SOLIDWORKS is a popular computer-aided design (CAD) program used by manufacturers around the world. Designing parts in SOLIDWORKS has become second nature for many engineers as the use of the application has spread and the software’s ability has evolved. SigmaNEST’s honorary SOLIDWORKS expert and mechanical engineer, Dakota Baird, discusses three key areas where designing for manufacturing can have a significant impact.
- Modeling formed sheet parts
- Utilizing custom properties to provide more information
- Multi-body sheet metal parts
“Many of [SigmaNEST’s] high-profile SOLIDWORKS customers are currently utilizing these features in their design process. As the trend has progressed, [SigmaNEST] has seen more and more customers utilizing sheet metal modeling and multibody modeling with SOLIDWORKS. This is the direction SOLIDWORKS themselves encourage their manufacturing customers towards.”
When asked how to best utilize SOLIDWORKS in the design process, Baird discussed the top three concepts manufacturers need to consider when designing parts for SOLIDWORKS:
1. Modeling formed sheet metal parts
SOLIDWORKS is one of the best tools for unfolding a formed part. It has a powerful sheet metal tool that will automatically create flat patterns for formed parts. The SigmaNEST SOLIDWORKS Import module utilizes that flat pattern for any sheet metal part. SOLIDWORKS’s sheet metal unfolding also considers bend deduction and k-factors when creating the flat pattern. This ensures a more accurate flat pattern with the material bend deduction or k-factor already factored into the sheet metal part. Designers should utilize this tool, instead of relying on secondary software to provide accurate flat patterns.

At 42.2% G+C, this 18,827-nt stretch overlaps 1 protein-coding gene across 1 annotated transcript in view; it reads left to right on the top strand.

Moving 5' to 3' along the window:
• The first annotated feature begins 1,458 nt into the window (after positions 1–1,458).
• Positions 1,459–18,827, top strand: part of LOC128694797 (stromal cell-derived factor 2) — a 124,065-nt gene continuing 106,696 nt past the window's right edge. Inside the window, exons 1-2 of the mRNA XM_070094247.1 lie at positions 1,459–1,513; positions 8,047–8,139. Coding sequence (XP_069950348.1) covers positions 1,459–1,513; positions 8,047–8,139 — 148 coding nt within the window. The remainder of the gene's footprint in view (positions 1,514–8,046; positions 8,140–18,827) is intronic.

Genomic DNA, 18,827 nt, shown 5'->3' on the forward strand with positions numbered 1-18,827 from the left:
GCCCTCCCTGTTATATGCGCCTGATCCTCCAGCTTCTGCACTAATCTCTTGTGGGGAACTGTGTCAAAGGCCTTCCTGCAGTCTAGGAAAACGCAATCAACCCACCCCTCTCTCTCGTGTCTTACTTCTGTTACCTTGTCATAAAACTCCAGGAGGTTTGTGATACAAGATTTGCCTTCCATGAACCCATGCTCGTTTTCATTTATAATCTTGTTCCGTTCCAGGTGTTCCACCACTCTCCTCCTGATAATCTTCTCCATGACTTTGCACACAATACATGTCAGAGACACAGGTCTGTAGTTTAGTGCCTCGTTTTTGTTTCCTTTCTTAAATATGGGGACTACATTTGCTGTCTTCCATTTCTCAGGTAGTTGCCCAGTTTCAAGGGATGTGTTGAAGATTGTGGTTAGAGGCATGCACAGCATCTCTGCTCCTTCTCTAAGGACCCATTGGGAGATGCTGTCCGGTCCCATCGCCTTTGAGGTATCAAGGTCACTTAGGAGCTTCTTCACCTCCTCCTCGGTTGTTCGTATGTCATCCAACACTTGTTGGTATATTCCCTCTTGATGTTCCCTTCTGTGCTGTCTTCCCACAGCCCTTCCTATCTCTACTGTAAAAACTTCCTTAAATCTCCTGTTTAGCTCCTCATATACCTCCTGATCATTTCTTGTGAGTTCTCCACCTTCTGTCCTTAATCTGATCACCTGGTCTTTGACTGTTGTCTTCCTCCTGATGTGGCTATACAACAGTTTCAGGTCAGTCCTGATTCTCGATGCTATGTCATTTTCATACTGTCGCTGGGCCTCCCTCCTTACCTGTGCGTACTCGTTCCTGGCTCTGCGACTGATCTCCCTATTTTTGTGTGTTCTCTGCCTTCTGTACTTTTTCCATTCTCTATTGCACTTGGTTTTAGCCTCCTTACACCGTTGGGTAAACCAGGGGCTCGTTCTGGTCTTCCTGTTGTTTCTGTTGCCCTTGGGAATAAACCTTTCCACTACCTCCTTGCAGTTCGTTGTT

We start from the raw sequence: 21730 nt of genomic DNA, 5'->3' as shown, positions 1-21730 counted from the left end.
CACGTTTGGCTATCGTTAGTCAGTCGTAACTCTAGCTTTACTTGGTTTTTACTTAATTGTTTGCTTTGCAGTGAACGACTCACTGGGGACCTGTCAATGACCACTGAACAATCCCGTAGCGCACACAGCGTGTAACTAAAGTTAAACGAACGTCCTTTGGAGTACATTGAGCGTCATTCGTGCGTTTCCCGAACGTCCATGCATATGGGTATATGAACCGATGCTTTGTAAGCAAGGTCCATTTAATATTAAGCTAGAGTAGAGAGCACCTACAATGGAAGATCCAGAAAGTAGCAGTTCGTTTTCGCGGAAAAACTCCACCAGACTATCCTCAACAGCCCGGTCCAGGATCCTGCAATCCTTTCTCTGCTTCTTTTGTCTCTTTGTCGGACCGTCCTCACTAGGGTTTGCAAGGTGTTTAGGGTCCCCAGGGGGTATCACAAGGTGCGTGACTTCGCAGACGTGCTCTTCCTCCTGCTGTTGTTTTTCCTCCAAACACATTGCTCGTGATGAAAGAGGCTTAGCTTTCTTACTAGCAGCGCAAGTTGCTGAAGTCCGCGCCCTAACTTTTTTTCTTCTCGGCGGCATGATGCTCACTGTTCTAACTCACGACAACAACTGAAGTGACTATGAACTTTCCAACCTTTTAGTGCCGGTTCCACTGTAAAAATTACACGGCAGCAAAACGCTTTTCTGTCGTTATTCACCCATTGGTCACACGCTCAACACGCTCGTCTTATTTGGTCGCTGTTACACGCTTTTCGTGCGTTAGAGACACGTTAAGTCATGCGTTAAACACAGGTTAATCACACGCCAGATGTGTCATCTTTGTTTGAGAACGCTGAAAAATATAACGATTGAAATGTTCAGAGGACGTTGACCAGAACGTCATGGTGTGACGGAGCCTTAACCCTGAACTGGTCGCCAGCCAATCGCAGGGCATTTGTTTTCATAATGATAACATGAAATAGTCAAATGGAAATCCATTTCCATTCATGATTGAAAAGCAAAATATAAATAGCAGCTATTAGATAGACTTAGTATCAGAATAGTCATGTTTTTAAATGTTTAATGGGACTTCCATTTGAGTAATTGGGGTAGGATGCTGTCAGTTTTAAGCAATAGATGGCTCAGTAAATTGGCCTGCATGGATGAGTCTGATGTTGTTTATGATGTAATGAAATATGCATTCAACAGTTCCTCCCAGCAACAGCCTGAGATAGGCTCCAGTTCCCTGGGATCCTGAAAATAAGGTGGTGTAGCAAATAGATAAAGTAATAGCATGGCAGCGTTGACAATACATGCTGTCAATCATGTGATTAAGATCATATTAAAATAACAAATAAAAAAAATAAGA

2. Utilize custom properties to provide more information
Part data lives on into the manufacturing shop, where SigmaNEST import any custom property from the SOLIDWORKS model and assign it to any part data field in SigmaNEST. Material, type thickness, and part name are all automatic, but using custom properties in SOLIDWORKS like “# of Bends” for formed parts, can provide more accurate quoting information within SigmaNEST. Custom properties can be used for filtering parts for import as well. For example, creating a property called “SN Part Bends” and filtering for a value of 1 to include can help to ensure only the parts you need for manufacturing are imported into SigmaNEST. This design for manufacturing best practice reduces redundancy by eliminating the need to reenter your part data.
Shows how a part with one bend in mapped out in SigmaNEST.
3. Multi-body sheet metal parts
SigmaNEST supports multi-body import so designers are no longer limited to only one sheet metal part per file. .sldprt file can be used to design multiple solids, weldments and extrudes. This provides users with the same context as designing parts for assembly, helping save time with and single part file modeling.
Design for manufacturing has been adopted into many facets within the industry and as the use of SOLIDWORKS continues to for industrial design, it’s imperative to make informed design choices that will curb production costs while also meeting customer expectations. SigmaTEK plans to dig deeper into design for manufacturing for the month of July. Check back next week for tips on designing for router cutting machines.
Interested in learning more about how SigmaNEST Software integrates with SOLDWORKS?
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